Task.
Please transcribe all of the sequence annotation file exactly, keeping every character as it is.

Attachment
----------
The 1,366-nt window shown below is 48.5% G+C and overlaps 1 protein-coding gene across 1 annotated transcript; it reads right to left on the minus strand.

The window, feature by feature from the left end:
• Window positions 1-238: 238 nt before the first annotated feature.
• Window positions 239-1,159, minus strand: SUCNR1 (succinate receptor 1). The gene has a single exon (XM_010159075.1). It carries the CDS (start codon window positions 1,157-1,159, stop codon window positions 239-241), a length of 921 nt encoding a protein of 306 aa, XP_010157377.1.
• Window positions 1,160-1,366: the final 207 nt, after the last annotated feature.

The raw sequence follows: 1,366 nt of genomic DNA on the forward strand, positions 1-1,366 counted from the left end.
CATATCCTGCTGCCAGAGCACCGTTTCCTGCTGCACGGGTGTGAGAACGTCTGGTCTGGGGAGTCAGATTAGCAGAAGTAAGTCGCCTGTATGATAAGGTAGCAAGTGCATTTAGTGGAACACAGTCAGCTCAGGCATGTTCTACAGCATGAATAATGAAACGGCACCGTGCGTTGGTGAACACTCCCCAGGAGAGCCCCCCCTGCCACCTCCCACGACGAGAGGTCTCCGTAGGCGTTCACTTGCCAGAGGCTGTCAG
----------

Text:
The 1,366-nt window shown below is 48.5% G+C and overlaps 1 protein-coding gene across 1 annotated transcript; it reads right to left on the minus strand.

The window, feature by feature from the left end:
• Window positions 1-238: 238 nt before the first annotated feature.
• Window positions 239-1,159, minus strand: SUCNR1 (succinate receptor 1). The gene has a single exon (XM_010159075.1). It carries the CDS (start codon window positions 1,157-1,159, stop codon window positions 239-241), a length of 921 nt encoding a protein of 306 aa, XP_010157377.1.
• Window positions 1,160-1,366: the final 207 nt, after the last annotated feature.

The raw sequence follows: 1,366 nt of genomic DNA on the forward strand, positions 1-1,366 counted from the left end.
CATATCCTGCTGCCAGAGCACCGTTTCCTGCTGCACGGGTGTGAGAACGTCTGGTCTGGGGAGTCAGATTAGCAGAAGTAAGTCGCCTGTATGATAAGGTAGCAAGTGCATTTAGTGGAACACAGTCAGCTCAGGCATGTTCTACAGCATGAATAATGAAACGGCACCGTGCGTTGGTGAACACTCCCCAGGAGAGCCCCCCCTGCCACCTCCCACGACGAGAGGTCTCCGTAGGCGTTCACTTGCCAGAGGCTGTCAG